I only know that I have images that make me feel a certain way that I want to paint. I don’t have a political agenda and I don’t want to preach to the people who live in the area.  Just positive imagery. And what I want to paint is my motivation, I have infinite images I want to paint… I’m not sure what spurs it.  I want to keep going but I can’t fund the work on inspiration alone as I have a living to make and must move on…

Are the characters from some of your comics?

No , this is from another place. Comics are tedious and small.  Sometimes I have an urge to go big with imagery and use my whole body to convey an image I might have. I must go big before I am too old to do so.

And what does the lettering behind the asian woman say?

It’s Japanese…  it says DREAM and LOVE. Maybe not in that order, but it doesn’t matter. Alot of street artists make their pieces hard to decipher  and it becomes a code between individuals.. I feel if we start utilizing each other’s languages in the same pieces it may be that we can relate and communicate to each other through that other language,  much like music and how it is a universal code.

oaktownart_20091002_3

oaktownart_20091002_4

I asked another muralist about the distinction between graffiti “art” and a lot of the tags I see that don’t seem to require any real skill.  Do you see this distinction?

Tagging can be a form of urban art or a territorial thing… in most cases it is an eye sore and is much need of a face lift. If I tag for instance I always put an image with my tag, maybe a beautiful woman or a character that says this is who I am, and I made this spot interesting. Not all will agree. I think taggers should use their flow in a positive way and show they can beautify and not destruct or destroy public property, even if it’s mundane and sterile at times.

In fact, I noticed you had to come back and clean up a couple of these tags on one of your murals.  Is it difficult to see your work altered?  Or is that just part of the whole street art thing?

It can make you angry if taggers go over such wonderful things and start a war of mind and thought, “Why did they do this?  Why can’t they see the positive thing we are doing for the very same neighborhood they live in?”  Well, I know in most cases that a true street artist will have respect for what the artist has done and won’t deface it. Sometimes there is a situation where a young person feels empowered by the act.  For me,  I love doing the piece and I just get to work on it more if I have to touch it up. I was, in an off-handed way, glad to return to the piece.  But that attitude is rare… I don’t make beef, I just wonder “why deface a positive to the hood?”

Are there any “rules” about altering other artists’ works?

If it is a spot that is permanent then yes we have a rule.  Like Peralta, I am trying to make a more colorful place for people to live in.  If someone has a different vision, we should work with them.  But if they are defacing our work there is a social or economic problem that is deeper than the imagery.  Maybe they need a hug!!!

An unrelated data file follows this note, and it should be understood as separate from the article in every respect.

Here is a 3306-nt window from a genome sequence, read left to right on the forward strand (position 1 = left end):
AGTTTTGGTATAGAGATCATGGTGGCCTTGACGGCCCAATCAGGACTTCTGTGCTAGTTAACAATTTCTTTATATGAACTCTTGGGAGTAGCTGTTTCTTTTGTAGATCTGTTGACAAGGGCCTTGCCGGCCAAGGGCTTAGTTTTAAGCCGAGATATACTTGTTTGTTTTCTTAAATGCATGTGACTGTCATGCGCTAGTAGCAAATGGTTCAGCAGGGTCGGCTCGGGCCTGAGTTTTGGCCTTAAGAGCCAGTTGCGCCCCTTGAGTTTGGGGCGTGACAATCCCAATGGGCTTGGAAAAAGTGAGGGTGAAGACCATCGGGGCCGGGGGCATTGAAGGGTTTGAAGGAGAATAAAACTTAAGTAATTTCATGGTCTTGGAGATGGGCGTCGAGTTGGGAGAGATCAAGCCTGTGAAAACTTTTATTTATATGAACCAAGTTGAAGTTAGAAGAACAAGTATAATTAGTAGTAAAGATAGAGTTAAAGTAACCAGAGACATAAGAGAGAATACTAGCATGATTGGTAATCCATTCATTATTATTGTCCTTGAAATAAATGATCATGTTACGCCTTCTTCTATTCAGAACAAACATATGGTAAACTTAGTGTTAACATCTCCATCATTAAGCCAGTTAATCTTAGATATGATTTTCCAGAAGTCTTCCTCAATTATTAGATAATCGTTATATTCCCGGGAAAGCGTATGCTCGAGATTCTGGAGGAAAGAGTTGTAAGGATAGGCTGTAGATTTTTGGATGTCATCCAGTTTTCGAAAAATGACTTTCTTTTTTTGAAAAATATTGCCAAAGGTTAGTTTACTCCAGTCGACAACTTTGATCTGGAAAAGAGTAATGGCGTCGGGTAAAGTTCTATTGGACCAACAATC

It seems one of the great things about street art is that you have exposure to a much broader audience than people who would typically know of your work (comic book fans, graf artists, etc.)  What do you hope the random passerby takes away from his/her experience of these paintings?

It already happened while the piece was being created…  I teared up when a homeless person looked up and said “I love her” and smiled.  That is worth every moment, and I heard that multiple times during the creation of the Maki piece. People love her and it makes them feel a good feeling as they do their daily grind, whatever that may be.  Ill do it again in a second if I can..

What are your plans for future murals in the neighborhood?  You mentioned working with the folks at Custom Alloy Recycling.  Any movement there?

We will see what happens there… they seem receptive. I hope the art will prevail and we can cheer up West Oakland and the bay area with ART!

And lastly, if folks want to get involved and help out with your next mural, is that possible?  If so, how should they contact you?

I always work 3 days a week at Sacred Rose Tattoo in Berkeley and I’m always receptive to new artists.  So contact me and I will surely direct you as best I can.
www.markbode.com

Thanks for your time Mark.  And thanks for bringing your positive energy to West Oakland.

oaktownart_20091002_5

oaktownart_20091002_6

oaktownart_20090914

Delightful and Disturbing

Wow… so yesterday was a bit controversial… on a couple levels.  That’s GOOD.

First, we got reprimanded for promoting illegal activity (and even making fun of the ways to not get caught… which I still think is hilarious).  Let me say here in public, what I also wrote directly to this commenter, who since, retracted his comment of critique and offered up a more positive response…